Leon Washington averaged nearly 10 yards per return on punts over the course of his career. That means punts he returns go from the 10 to the 20, 20 to the 30 and so forth. Now, obviously that isn’t going to happen every play, but having someone who can give you an extra 10 yards instead of a fair catch or touchback on a punt/kick return can have its advantages. Especially when that same someone has the ability to return a kick for a touchdown. (Washington is tied for first in freaking NFL history in kick return touchdowns. The magic number is eight.)
The Seahawks’ price of admission: moving down two rounds from the fifth round to the seventh.
Brandon Browner is widely perceived as one of the better, if not physical, cornerbacks in the entire league. He’s a highly penalized player at times, but consistently draws one of the opposing team’s top threats and comes out either on top or close to it. Browner also made the Pro Bowl last year and probably would have this year if it weren’t for his four-game suspension.
Seahawks’ price of admission: paying his contract. They signed out of the CFL, where, to his credit, he was a three-time All-Star.
Carroll and Schneider have also found a countless number of contributors in all portions of the NFL Draft.
Bobby Wagner was originally touted as too small to play linebacker in the NFL. He led the top scoring defense in the league in tackles his rookie year.
KJ Wright was a fourth-round choice who has gradually turned into one of the better young linebackers in the league. He’s shown his versatility on defense, starting at both the middle and outside linebacker spots at certain points in his career.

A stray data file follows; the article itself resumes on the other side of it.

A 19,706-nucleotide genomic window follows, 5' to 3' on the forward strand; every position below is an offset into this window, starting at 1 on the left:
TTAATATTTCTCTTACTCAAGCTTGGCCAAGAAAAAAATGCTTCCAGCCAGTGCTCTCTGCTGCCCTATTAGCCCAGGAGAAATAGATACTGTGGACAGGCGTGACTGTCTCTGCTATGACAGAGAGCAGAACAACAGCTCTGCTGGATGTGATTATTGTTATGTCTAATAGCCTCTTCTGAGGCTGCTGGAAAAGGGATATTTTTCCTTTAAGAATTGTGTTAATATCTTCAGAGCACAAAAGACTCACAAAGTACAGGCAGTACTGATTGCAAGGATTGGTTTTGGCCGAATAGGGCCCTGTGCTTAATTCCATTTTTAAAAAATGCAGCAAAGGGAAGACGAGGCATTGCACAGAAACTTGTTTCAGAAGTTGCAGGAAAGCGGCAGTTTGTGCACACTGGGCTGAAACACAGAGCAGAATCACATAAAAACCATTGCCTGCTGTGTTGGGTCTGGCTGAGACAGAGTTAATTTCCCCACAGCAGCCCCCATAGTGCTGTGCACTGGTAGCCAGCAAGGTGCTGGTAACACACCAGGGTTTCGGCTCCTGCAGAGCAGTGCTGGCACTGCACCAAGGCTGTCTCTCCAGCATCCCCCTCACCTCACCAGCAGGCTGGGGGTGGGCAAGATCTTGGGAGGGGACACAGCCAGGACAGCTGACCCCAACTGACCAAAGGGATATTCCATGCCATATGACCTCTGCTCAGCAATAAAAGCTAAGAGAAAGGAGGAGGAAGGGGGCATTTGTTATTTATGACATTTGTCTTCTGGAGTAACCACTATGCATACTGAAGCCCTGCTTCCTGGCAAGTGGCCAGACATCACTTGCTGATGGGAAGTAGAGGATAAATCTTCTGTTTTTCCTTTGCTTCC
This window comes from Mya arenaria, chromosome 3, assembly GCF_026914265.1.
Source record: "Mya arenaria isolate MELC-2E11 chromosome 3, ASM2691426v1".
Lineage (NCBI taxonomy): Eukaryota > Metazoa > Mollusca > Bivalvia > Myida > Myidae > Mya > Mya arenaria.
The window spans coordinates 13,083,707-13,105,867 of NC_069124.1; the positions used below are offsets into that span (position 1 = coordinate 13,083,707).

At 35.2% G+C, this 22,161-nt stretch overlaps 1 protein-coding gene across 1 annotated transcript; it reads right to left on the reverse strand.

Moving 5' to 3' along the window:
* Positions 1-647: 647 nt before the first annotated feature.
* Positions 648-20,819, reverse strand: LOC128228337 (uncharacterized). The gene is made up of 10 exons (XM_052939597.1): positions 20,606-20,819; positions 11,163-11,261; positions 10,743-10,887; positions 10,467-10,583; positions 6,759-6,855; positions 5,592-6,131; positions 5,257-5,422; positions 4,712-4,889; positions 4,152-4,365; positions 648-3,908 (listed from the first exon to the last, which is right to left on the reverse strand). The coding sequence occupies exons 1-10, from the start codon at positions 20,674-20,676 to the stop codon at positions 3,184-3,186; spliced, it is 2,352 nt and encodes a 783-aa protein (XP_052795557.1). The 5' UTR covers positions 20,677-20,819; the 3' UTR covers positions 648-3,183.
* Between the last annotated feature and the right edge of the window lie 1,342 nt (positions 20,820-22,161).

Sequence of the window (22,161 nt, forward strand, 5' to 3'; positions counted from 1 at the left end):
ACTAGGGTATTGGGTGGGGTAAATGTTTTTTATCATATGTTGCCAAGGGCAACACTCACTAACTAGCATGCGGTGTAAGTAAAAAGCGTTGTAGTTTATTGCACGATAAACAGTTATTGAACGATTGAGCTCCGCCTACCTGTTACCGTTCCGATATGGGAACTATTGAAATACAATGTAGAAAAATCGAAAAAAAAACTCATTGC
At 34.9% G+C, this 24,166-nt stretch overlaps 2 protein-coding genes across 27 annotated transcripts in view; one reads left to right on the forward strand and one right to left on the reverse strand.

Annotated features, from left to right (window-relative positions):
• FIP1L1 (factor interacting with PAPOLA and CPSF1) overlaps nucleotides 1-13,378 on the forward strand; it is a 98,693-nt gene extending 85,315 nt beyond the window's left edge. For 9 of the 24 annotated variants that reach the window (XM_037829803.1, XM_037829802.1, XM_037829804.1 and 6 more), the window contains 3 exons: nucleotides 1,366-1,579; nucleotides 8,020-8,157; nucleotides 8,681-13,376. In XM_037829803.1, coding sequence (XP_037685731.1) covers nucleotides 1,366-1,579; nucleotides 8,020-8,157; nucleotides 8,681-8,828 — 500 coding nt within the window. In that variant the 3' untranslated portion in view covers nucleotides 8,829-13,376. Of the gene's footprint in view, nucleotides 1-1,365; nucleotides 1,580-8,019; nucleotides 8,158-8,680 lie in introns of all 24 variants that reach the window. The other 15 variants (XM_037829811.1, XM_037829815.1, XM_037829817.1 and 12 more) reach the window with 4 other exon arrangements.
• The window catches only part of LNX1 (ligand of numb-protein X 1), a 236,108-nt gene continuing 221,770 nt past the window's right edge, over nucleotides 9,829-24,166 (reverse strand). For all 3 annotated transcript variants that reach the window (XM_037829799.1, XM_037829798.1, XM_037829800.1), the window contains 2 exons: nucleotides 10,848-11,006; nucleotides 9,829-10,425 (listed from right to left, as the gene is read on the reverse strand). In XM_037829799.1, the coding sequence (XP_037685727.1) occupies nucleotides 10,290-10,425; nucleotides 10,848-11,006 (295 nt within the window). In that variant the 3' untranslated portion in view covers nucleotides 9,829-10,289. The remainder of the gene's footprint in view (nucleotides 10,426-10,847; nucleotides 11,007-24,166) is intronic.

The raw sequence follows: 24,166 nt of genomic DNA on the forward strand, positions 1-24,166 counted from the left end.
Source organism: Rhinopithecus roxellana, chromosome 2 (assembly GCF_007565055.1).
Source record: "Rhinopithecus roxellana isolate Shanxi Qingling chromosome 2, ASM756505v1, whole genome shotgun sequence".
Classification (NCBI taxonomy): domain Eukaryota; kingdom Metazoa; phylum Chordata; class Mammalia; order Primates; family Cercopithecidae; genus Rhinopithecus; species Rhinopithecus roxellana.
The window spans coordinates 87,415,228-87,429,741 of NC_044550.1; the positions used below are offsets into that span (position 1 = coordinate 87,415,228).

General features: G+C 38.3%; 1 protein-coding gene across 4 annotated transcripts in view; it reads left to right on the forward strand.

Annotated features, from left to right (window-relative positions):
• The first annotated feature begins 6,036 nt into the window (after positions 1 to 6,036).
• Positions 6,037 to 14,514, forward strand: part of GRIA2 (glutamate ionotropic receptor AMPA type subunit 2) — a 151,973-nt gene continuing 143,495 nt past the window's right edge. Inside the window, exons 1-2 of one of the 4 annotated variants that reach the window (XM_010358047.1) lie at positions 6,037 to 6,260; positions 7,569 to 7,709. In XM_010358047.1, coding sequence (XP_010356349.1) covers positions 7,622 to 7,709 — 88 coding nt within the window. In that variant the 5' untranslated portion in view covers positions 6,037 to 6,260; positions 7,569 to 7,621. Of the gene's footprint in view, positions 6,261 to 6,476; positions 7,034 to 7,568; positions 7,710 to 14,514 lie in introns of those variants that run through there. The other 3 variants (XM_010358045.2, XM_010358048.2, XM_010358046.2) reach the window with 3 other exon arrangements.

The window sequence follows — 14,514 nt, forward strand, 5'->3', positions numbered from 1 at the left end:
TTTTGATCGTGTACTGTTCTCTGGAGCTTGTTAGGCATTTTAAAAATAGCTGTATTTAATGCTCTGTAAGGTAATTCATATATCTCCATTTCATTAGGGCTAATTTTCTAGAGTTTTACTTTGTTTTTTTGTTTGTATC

Kam Chancellor might be one of, if not the best find of the bunch. Towering over opponents (unless of course, Randy Johnson was to suit up) in the defensive backfield, Chancellor is one of the harder hitters in the league and makes you think twice about leaping for a catch in his vicinity. He also went to the Pro Bowl last year. Draft slot 133rd overall. That’s in the fifth round for anyone who isn’t a super draft genius.
Richard Sherman might be the best cornerback in the the league. Period. The Hawks found him in the fifth round.
And of course there is Russell Wilson who not only tied Peyton Manning’s NFL Rookie record for most touchdown passes in a season with 26, but also was the first rookie QB since the merger to go undefeated at home.
The Seahawks’ brass has also found countless gems in the even-later stages of the draft, JR Sweezey, Greg Scruggs, Jeron Johnson and Jeremy Lane all have made impacts at times.
One of the things that makes the Seahawks’ front office tandem special is because of something they didn’t do. They could have easily tried to replicate Carroll’s USC success and go get every USC guy on the open market. While the team might have been good, it would have seemed too easy or just not right at all. Before you would have known it, USC North signs and the like would probably be popping up everywhere here to Omak.
But they did pick and choose their moments with USC players. After all, they probably would have the best scouting report in the league. Malcolm Smith looks like a long-term answer at linebacker as well as Anthony McCoy, who looks to be also in the team’s long-term plans. McCoy was low on draft boards due to off-the-field problems. Talent wise it was there, maybe not off the field. He’s doing great in Seattle with Carroll and looks to, as stated, be with the team for the long haul.
The one name we have forgotten to mention is Marshawn Lynch’s. You can’t forget beast mode. The Seahawks probably wouldn’t be as far along as they are now without Lynch. He was stolen from the Bills for a couple of mid-round draft picks.
Pete Carroll and John Schneider have done an outstanding job. It certainly makes you forget about the down year we had with Jim Mora.
If I missed any late-round gems, or other great acquisitions the Seahawks made, tell me about it in the acquisitions.